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Jayson Tatum Voices His Displeasure With All-NBA Voting Process

BOSTON (CBS) -- Jayson Tatum is heading to his third straight All-Star Game this weekend, as the Celtics star is finally getting some recognition as one of the best players in the NBA. But he does have a mighty big beef with the All-NBA voters that cost him quite a bit of recognition last year -- not to mention a large chunk of cash.

Tatum narrowly missed getting the second All-NBA nod of his career (he made the third team in 2019-20), which had some massive implications when it came to his rookie-scale extension. The Celtics forward said that he heard one voter left him off their ballot because they were not a fan of his shot selection.

That ultimately cost Tatum $30 million over the course of his extension with Boston. All because one writer didn't like his shot selection.

Tatum usually brushes stuff like this off, because he certainly hears enough of it from the Boston media. But this snub really stuck with him, and the Celtics star voiced his issues with the All-NBA voting process during a chat with J.J. Redick on his "The Old Man and the Three" podcast.

"The fact that somebody can have that thought, and basically cost someone $30 million -- forget about me. Say the next rookie extension guys that come in, that has to change. There is no criteria set for the voters on who they should vote for. It is all opinion-based," said Tatum. "There is no 'they should play in this many games' or 'play in the playoffs' or 'average this many points.' It's, 'I like this guy a little bit more' or certain things like that. There is just a little too much on the line for that."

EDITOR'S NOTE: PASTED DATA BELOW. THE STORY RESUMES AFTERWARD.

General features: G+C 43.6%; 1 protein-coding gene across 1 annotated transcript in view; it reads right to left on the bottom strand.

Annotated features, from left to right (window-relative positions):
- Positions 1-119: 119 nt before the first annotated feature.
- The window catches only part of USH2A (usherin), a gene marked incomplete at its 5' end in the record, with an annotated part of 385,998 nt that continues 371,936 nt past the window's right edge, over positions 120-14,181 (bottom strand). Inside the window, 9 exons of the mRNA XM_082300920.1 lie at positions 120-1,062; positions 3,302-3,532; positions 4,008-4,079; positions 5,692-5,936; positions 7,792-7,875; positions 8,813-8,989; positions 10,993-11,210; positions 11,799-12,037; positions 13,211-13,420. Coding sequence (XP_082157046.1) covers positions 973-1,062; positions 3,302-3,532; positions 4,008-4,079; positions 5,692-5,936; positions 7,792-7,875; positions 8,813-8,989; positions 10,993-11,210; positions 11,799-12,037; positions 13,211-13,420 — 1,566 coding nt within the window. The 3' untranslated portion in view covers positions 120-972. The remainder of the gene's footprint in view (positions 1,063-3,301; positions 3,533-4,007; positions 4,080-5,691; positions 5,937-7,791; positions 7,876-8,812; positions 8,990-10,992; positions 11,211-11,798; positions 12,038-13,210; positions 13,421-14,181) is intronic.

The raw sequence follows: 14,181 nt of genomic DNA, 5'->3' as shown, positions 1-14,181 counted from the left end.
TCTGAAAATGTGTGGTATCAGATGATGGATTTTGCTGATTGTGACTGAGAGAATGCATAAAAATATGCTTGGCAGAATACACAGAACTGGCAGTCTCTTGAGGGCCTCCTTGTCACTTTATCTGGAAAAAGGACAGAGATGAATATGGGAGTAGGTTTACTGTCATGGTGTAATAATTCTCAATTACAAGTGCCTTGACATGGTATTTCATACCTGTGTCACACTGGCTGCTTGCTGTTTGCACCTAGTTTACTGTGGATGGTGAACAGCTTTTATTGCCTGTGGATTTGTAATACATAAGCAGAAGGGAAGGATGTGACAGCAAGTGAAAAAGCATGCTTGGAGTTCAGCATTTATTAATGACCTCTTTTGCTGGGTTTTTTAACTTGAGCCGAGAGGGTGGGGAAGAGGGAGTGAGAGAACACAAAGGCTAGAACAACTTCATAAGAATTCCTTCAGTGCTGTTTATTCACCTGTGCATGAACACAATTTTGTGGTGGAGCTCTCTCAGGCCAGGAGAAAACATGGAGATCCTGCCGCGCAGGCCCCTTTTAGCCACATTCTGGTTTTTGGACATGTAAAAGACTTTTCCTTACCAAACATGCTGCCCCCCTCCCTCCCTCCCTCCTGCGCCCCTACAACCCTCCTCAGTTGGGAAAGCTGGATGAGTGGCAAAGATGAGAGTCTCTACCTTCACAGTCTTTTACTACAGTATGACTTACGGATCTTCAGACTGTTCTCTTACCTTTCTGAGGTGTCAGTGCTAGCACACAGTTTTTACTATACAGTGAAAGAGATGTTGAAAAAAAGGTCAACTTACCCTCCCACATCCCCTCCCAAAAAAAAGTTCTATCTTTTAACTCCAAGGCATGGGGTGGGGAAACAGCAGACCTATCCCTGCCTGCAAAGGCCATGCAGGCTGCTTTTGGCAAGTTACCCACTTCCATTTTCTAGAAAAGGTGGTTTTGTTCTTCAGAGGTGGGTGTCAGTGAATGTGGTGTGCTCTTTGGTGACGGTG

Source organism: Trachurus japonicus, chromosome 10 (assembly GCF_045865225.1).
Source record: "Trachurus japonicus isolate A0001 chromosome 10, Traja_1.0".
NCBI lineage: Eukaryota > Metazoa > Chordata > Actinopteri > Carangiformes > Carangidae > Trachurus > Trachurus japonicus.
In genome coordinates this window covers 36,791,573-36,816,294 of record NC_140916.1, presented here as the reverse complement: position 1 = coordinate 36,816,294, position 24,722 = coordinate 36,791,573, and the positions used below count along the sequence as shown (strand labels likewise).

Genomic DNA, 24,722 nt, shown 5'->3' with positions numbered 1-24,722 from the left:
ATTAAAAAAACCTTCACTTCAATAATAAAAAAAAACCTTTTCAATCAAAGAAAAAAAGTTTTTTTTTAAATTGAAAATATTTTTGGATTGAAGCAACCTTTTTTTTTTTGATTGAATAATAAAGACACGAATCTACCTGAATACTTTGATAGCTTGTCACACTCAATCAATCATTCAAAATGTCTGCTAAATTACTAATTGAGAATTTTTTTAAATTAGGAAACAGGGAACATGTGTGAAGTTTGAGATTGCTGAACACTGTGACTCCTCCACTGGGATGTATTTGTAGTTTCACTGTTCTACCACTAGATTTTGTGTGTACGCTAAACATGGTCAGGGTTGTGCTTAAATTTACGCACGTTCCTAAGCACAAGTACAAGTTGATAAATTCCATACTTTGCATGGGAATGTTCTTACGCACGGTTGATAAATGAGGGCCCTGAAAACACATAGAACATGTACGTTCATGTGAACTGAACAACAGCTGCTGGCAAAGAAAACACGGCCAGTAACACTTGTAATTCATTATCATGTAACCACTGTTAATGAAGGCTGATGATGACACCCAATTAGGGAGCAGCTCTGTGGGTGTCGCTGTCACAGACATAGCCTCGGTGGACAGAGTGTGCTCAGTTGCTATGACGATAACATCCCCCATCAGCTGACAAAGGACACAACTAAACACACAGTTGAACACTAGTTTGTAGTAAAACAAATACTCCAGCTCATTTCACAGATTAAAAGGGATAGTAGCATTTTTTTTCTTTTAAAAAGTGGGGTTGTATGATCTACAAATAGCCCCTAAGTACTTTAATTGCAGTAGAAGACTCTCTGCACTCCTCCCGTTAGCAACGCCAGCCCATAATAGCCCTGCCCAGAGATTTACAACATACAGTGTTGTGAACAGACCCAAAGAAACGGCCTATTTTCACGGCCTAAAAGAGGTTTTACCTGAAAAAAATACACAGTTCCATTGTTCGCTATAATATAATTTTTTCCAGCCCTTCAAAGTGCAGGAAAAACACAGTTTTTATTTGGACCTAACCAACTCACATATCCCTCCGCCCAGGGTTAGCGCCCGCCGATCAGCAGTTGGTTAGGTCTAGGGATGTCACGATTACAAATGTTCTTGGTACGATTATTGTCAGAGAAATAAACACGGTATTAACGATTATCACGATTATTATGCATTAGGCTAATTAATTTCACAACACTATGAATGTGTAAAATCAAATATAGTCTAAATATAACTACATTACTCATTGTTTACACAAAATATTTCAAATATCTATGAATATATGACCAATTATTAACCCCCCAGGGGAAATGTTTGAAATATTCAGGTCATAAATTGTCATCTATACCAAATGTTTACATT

Tatum said that the money really isn't the issue. He does, however, want the recognition that he believes he deserves.

"There is so much that bothered me with that whole situation. I think the narrative was that 'Jayson didn't make All NBA and he lost $30 million.' From that headline, no one is going to feel bad for me. I still got $175 million and I don't want anyone to feel bad about the money part," he said. "But as the results came out and I looked at how people voted, and what went into the media members process of voting, that was the frustrating part."

Last season, Tatum averaged a career-high 26.4 points off 46 percent shooting overall and 39 percent from three-point range, to go with a career-best 8.4 rebounds and 4.3 assists per game. He mad multiple 50-point games for the Celtics, but the team struggled overall. They finished a disappointing 36-36 and had to win a play-in game just to earn a first-round matchup with the Brooklyn Nets, who sent the C's packing with a gentleman's sweep.

Tatum understands that team success factors into All-NBA voting, but feels like he is held to a much higher standard than other stars in the league.

"I'm certain you can't find one person in the media that said I had a 'monster year,'" he said. "Seventh seed, two games above .500; It's whatever, I wasn't an MVP candidate or anything like that. But then there are guys that averaged, I don't know, 19 and 10, 19-10-4, and you go on TV and it's like, 'They are having a monster season.'"

Tatum and Redick both voiced their disapproval with voters having to select guards, forwards and centers, since an inferior player may lose a spot on the All-NBA roster if there are too many "good" forwards and not enough "good" guards. Both said they would prefer a simplified system where voters simply pick the best 15 players in the league to make up the All-NBA squads.

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